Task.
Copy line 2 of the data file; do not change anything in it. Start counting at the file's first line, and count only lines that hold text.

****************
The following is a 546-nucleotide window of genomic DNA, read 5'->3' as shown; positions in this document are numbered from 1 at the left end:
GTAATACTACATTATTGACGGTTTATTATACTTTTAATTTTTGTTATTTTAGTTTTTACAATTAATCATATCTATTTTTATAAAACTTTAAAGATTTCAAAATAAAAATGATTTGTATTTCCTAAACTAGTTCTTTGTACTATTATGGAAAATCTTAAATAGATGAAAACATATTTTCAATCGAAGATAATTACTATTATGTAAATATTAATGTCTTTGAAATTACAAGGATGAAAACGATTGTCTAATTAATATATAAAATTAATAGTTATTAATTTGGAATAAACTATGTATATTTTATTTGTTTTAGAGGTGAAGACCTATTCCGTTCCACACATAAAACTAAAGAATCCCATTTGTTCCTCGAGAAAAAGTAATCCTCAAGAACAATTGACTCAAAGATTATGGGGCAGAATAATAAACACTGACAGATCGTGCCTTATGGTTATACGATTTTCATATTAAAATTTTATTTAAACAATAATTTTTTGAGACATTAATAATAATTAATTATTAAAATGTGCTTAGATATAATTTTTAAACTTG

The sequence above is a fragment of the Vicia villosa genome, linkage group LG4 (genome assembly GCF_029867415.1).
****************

GTAATACTACATTATTGACGGTTTATTATACTTTTAATTTTTGTTATTTTAGTTTTTACAATTAATCATATCTATTTTTATAAAACTTTAAAGATTTCAAAATAAAAATGATTTGTATTTCCTAAACTAGTTCTTTGTACTATTATGGAAAATCTTAAATAGATGAAAACATATTTTCAATCGAAGATAATTACTATTATGTAAATATTAATGTCTTTGAAATTACAAGGATGAAAACGATTGTCTAATTAATATATAAAATTAATAGTTATTAATTTGGAATAAACTATGTATATTTTATTTGTTTTAGAGGTGAAGACCTATTCCGTTCCACACATAAAACTAAAGAATCCCATTTGTTCCTCGAGAAAAAGTAATCCTCAAGAACAATTGACTCAAAGATTATGGGGCAGAATAATAAACACTGACAGATCGTGCCTTATGGTTATACGATTTTCATATTAAAATTTTATTTAAACAATAATTTTTTGAGACATTAATAATAATTAATTATTAAAATGTGCTTAGATATAATTTTTAAACTTG